During this past year a bobcat tested positive for rabies in Gila County – one of 100 confirmed rabies cases in wildlife across the state. In comparison, Santa Cruz County had 39 cases, and the majority of those were skunks (33). On average our state has 30 people each year exposed to rabid animals; those who are exposed must receive vaccine and anti-rabies serum treatment to prevent infection.

How does exposure happen most often? Here in Arizona, bats present the most common source of rabies exposures to humans. Bats are generally not aggressive, but rabid bats can fall to the ground - where they are easily accessible to people and pets; exposure occurs when people pickup or handle a sick or dead bat. The last documented human rabies death in Arizona was 1981, but people are exposed each year – when people approach or feed wild animals; less often, when attacked by rabid animals such as foxes, bobcats, and skunks. Most rabies exposures can be avoided by simply leaving bats and other wild animals alone.

Learn more about Rabies in Arizona during a free webinar from 11 a.m. to –noon, Thursday Jan. 14, hosted by University of Arizona Cooperative Extension Gila County.

Weekly Zoom webinars explore a variety of horticultural and natural resource topics relevant to the environmental conditions and residential concerns of Gila County, and hosted each week by Cooperative Extension Agent Chris Jones. Login at arizona.zoom.us/j/83377806479. Find convenient ‘click here’ direct hotlinks at extension.arizona.edu/gila, where you can also view previous programs from the past six months such as Winter Gardening and Payson’s Fire Adapted Community Code. Join a growing green-thumbed audience for these informative online chats. Cooperative Extension’s website above has an array of links to programs, talks and resources for Rim Country gardeners. Links are also conveniently posted each week on Facebook, where you can join Chris Jones and a local network of gardeners and green-thumbed followers at facebook.com/gilaextension. Want to be added to Jones’ invite list call 928- 402-8586 or emailckjones@email.arizona.edu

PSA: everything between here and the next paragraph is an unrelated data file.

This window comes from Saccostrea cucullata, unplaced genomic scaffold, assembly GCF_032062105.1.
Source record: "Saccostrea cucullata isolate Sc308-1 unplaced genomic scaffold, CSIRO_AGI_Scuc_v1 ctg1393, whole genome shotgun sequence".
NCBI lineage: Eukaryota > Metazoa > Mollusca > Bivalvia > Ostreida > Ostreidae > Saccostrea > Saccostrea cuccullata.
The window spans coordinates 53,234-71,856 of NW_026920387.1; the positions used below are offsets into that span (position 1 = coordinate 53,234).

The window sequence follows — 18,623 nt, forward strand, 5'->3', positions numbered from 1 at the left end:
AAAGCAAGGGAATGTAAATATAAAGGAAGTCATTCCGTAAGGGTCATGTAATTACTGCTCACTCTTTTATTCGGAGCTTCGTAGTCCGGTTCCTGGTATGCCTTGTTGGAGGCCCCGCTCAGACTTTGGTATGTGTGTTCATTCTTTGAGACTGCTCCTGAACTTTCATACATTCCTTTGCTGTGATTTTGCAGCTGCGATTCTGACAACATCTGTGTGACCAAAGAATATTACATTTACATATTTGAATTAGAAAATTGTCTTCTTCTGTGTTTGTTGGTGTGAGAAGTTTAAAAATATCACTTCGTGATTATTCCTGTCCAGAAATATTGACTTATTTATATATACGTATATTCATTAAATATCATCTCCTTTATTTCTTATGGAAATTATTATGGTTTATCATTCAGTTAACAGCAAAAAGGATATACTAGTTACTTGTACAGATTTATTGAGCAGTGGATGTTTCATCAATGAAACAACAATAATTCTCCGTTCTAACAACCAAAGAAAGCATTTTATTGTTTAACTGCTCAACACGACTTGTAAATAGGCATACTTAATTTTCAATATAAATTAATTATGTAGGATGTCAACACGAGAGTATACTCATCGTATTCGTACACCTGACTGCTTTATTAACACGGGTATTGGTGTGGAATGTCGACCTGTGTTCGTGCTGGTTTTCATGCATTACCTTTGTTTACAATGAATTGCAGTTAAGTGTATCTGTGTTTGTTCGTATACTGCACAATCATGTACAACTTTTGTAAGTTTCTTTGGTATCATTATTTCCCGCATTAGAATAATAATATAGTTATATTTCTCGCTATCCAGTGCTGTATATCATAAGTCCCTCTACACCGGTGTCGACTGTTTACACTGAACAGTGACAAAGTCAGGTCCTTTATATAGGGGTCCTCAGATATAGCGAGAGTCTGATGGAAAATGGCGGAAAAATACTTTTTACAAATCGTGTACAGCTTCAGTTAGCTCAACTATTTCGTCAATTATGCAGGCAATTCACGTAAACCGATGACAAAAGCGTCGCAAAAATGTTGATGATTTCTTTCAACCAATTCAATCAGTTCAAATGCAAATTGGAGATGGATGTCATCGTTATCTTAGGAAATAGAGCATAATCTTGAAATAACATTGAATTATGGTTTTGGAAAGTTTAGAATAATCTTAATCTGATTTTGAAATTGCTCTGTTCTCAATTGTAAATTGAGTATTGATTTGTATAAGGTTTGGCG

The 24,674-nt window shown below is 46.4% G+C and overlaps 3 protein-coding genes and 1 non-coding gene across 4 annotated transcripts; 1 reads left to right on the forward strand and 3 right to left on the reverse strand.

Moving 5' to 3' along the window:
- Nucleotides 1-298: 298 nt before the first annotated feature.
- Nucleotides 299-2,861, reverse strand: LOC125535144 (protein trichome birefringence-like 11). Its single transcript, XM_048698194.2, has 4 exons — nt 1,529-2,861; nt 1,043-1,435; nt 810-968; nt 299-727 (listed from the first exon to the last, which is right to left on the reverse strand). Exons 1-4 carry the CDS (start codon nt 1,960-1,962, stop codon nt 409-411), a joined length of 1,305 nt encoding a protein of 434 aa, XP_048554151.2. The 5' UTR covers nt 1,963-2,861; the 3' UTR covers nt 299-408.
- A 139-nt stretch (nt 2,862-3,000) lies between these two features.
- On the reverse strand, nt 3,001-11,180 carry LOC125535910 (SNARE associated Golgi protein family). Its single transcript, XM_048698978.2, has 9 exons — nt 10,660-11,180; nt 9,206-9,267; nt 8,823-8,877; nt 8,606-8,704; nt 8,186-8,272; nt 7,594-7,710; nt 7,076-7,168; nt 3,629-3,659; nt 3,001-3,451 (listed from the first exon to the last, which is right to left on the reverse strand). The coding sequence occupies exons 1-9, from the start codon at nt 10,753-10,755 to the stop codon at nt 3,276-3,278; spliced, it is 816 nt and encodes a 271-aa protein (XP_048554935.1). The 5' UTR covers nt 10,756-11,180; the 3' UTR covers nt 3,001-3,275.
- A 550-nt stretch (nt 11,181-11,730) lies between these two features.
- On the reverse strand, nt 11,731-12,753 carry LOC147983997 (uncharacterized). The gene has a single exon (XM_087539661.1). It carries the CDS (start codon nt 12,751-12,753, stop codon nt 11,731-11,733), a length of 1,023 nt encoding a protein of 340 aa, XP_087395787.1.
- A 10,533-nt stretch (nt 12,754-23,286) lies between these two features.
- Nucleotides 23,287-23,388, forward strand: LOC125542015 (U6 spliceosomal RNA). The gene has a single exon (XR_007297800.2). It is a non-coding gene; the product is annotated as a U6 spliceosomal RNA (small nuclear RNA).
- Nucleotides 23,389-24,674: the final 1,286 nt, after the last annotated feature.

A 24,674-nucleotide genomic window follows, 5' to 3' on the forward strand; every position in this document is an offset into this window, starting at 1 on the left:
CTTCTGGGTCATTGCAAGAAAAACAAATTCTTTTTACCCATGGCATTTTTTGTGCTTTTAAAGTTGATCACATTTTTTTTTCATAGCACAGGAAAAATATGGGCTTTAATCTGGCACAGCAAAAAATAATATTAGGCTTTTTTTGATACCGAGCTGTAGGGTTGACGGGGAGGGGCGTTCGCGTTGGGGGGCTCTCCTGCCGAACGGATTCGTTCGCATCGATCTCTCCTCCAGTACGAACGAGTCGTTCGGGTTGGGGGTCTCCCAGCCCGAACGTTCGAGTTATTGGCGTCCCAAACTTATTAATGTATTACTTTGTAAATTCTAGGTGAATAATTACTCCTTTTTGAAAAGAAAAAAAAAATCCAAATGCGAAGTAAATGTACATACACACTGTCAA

Guest speaker Dr. Jerlyn K. Sponseller brings a wealth of animal knowledge and experience as a private-practice veterinarian and a former veterinary school instructor who now works in the veterinary pharmaceutical industry. She has 15 years of clinical veterinary experience in Indiana, Tennessee, England, and Massachusetts, including starting her own small animal hospital. Dr. Sponseller has taught numerous veterinary courses, and she is the co-author of four peer-reviewed publications. Dr. Sponseller is keenly interested in zoonotic diseases, those that affect both animals and people. She hopes to aid in zoonotic disease prevention through public health education and vaccination to enhance both animal and human health. Her talk will answer commonly-asked questions and dispel rabies myths (What is rabies? Can rabies be treated? How do animals get rabies? How do people get rabies? Who should be vaccinated? How common is rabies in Arizona?)

Please login up to 10 minutes prior to the webinar at arizona.zoom.us/j/83377806479 (or find links at extension.arizona.edu/gila)

Upcoming webinars

Jan. 21 - Pruning Shade Trees; Live Demonstration Online

Jan. 28 - Space Mission Earth; Charles Beck, author, community planner

Feb. 4 - Starting Vegetable Seedlings; Rich Johnson, UA Gila County Master Gardener

Contact the reporter at tmcquerrey@payson.com

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